Even though litigation arising from marriage or relationship breakdown is fairly common in Alberta, the two different levels of court that deal with these issue employ different procedures and have different powers - leading to confusion Unlike many other provinces, Alberta does not have a unified family law court. What this means is that some family law issues are dealt with in the Provincial Court of Alberta and others in the federal Court of Queen's Bench. The Provincial Court can deal with parenting , custody and support issues pursuant to the Alberta Family Law Act. The Court of Queen's Bench can deal with these issues, the Family Law Act as well as the Alberta Matrimonial Property Act and Divorce Act. An action can be initiated In one court and then transferred to another. As well, a decision made by a Judge of the Provincial Court can be appealed to a Queen's Bench Justice.
Alberta Premier Dave Hancock has long been an advocate for a unified family court, but there does not appear to be much movement in that direction. Even though the province was first asked to look into a unified family court back in 1999, there continues to be questions about which bench will be in charge of family law issues.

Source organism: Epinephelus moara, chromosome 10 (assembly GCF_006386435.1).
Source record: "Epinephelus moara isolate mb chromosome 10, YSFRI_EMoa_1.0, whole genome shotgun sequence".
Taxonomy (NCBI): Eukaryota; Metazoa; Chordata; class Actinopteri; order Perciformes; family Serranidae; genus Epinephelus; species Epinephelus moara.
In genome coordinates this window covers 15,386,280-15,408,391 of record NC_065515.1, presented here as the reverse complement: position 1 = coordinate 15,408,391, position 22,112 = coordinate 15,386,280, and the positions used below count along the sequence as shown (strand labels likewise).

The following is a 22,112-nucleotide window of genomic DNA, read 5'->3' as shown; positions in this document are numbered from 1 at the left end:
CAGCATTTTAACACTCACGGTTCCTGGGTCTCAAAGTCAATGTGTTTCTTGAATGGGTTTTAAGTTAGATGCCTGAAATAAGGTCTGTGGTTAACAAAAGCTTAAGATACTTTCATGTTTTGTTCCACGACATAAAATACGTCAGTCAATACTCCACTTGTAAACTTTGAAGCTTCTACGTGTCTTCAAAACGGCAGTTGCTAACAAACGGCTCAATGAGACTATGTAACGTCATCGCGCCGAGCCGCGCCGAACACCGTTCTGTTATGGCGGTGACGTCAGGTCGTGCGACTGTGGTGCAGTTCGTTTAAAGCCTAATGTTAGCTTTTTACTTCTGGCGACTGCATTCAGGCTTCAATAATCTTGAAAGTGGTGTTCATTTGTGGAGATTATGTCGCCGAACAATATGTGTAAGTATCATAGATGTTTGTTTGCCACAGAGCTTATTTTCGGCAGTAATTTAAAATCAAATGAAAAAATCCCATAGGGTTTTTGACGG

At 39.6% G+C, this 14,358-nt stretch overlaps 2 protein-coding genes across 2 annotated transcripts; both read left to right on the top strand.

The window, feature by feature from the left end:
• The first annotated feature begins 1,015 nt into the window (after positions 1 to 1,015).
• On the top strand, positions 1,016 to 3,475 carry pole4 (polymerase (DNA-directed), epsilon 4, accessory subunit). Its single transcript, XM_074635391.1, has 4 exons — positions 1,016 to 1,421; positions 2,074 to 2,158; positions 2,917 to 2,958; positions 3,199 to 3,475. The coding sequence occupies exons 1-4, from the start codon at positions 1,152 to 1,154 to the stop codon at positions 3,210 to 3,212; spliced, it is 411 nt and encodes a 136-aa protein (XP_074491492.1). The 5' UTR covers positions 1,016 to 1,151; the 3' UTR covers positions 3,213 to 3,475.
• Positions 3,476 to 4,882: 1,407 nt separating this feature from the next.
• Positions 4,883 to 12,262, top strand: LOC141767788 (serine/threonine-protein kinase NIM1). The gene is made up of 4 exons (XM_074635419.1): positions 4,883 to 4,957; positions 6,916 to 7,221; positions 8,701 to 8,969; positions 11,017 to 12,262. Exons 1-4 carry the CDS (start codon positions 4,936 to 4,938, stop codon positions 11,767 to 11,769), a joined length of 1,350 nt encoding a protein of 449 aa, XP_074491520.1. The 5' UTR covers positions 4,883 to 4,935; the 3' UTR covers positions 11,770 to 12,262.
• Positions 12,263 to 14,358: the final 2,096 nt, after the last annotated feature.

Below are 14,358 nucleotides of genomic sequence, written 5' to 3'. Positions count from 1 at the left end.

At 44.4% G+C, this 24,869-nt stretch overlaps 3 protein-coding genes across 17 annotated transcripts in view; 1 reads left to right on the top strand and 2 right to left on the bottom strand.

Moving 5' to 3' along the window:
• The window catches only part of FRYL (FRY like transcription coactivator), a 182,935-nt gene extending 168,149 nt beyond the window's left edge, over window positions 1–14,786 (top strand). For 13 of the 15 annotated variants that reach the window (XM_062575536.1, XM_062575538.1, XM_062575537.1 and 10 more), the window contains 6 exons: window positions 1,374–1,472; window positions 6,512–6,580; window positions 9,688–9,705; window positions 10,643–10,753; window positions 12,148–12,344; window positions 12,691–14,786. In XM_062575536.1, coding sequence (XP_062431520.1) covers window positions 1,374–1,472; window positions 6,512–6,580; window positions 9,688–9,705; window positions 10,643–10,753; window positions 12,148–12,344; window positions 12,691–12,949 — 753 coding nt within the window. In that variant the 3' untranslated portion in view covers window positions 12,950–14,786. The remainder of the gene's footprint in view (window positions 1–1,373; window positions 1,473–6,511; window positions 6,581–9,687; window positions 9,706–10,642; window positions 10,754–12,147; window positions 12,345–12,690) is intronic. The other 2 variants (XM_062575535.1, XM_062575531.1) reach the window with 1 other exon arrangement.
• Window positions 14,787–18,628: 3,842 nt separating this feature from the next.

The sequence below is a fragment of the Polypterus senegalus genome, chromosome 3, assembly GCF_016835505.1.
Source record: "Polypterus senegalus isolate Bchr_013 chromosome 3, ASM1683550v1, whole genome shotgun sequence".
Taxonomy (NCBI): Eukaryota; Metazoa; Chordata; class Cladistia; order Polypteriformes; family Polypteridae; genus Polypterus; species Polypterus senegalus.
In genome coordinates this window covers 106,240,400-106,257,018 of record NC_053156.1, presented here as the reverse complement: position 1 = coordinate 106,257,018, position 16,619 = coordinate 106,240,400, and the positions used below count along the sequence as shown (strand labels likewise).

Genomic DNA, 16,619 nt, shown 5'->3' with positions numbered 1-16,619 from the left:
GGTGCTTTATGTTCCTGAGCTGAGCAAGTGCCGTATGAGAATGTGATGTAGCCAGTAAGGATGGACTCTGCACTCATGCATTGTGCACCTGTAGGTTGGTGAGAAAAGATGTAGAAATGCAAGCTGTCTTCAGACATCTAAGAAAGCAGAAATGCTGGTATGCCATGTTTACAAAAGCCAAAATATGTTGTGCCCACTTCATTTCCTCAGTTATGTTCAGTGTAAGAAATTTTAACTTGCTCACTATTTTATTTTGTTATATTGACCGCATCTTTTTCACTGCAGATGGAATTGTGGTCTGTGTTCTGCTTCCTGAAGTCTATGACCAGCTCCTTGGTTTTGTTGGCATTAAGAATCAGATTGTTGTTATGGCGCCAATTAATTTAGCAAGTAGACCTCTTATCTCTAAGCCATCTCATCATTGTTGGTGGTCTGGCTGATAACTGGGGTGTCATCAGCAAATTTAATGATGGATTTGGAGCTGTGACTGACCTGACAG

This is why many believe a unified family law court would best fall under the jurisdiction of the Court of Queen's Bench. The federal government has also made it clear that it would lend its judges to a unified family court; however, the federal government has only recently added two more positions to the judiciary since 1996, notwithstanding that Alberta's population has increased by 60% since then.
it is also noteworthy that Provincial Court Judges focus on family law while Queen's Bench Justices are called upon to determine disputes relating to all areas of law - family, criminal, civil, surrogate, etc.
With a divided family court, a combination of provincial and federal legislation, and a shortage of judges, it is no wonder that family law can be so confusing.
Source: Edmonton Journal, "Hancock says having single family court could help cut justice system backlogs," Karen Kleiss, May 27, 2014